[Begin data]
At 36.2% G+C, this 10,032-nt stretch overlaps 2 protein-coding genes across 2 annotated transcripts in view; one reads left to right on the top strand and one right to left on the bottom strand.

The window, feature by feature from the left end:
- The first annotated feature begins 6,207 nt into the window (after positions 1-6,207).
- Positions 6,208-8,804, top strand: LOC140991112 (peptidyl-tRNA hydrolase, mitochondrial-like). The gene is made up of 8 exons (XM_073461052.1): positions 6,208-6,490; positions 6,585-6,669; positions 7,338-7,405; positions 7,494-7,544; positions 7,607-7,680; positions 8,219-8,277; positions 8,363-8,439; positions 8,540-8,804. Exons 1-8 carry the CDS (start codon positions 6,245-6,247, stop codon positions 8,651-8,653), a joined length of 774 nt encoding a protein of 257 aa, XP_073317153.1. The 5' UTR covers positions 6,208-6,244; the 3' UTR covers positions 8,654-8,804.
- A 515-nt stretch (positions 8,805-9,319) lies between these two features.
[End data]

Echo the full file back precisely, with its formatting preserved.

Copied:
At 36.2% G+C, this 10,032-nt stretch overlaps 2 protein-coding genes across 2 annotated transcripts in view; one reads left to right on the top strand and one right to left on the bottom strand.

The window, feature by feature from the left end:
- The first annotated feature begins 6,207 nt into the window (after positions 1-6,207).
- Positions 6,208-8,804, top strand: LOC140991112 (peptidyl-tRNA hydrolase, mitochondrial-like). The gene is made up of 8 exons (XM_073461052.1): positions 6,208-6,490; positions 6,585-6,669; positions 7,338-7,405; positions 7,494-7,544; positions 7,607-7,680; positions 8,219-8,277; positions 8,363-8,439; positions 8,540-8,804. Exons 1-8 carry the CDS (start codon positions 6,245-6,247, stop codon positions 8,651-8,653), a joined length of 774 nt encoding a protein of 257 aa, XP_073317153.1. The 5' UTR covers positions 6,208-6,244; the 3' UTR covers positions 8,654-8,804.
- A 515-nt stretch (positions 8,805-9,319) lies between these two features.